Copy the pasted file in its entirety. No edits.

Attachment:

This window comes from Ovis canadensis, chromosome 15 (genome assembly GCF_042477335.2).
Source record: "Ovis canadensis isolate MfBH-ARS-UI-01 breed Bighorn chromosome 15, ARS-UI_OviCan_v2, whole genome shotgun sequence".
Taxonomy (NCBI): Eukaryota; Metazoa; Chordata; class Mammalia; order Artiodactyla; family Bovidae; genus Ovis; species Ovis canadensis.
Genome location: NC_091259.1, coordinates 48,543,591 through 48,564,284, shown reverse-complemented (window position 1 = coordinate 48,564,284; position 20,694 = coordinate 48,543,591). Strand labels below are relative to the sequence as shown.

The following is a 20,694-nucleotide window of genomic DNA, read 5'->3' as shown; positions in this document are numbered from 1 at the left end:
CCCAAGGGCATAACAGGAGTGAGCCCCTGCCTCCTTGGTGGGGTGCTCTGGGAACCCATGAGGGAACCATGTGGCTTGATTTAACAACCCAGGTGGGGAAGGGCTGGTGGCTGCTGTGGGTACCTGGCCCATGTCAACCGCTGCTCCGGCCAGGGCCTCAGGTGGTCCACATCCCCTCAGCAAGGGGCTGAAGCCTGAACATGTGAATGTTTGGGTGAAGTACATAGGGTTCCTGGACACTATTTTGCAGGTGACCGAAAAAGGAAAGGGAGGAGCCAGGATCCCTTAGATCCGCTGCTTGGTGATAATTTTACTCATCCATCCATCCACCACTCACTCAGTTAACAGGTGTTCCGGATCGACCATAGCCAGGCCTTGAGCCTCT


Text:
This window comes from Ovis canadensis, chromosome 15 (genome assembly GCF_042477335.2).
Source record: "Ovis canadensis isolate MfBH-ARS-UI-01 breed Bighorn chromosome 15, ARS-UI_OviCan_v2, whole genome shotgun sequence".
Taxonomy (NCBI): Eukaryota; Metazoa; Chordata; class Mammalia; order Artiodactyla; family Bovidae; genus Ovis; species Ovis canadensis.
Genome location: NC_091259.1, coordinates 48,543,591 through 48,564,284, shown reverse-complemented (window position 1 = coordinate 48,564,284; position 20,694 = coordinate 48,543,591). Strand labels below are relative to the sequence as shown.

The following is a 20,694-nucleotide window of genomic DNA, read 5'->3' as shown; positions in this document are numbered from 1 at the left end:
CCCAAGGGCATAACAGGAGTGAGCCCCTGCCTCCTTGGTGGGGTGCTCTGGGAACCCATGAGGGAACCATGTGGCTTGATTTAACAACCCAGGTGGGGAAGGGCTGGTGGCTGCTGTGGGTACCTGGCCCATGTCAACCGCTGCTCCGGCCAGGGCCTCAGGTGGTCCACATCCCCTCAGCAAGGGGCTGAAGCCTGAACATGTGAATGTTTGGGTGAAGTACATAGGGTTCCTGGACACTATTTTGCAGGTGACCGAAAAAGGAAAGGGAGGAGCCAGGATCCCTTAGATCCGCTGCTTGGTGATAATTTTACTCATCCATCCATCCACCACTCACTCAGTTAACAGGTGTTCCGGATCGACCATAGCCAGGCCTTGAGCCTCT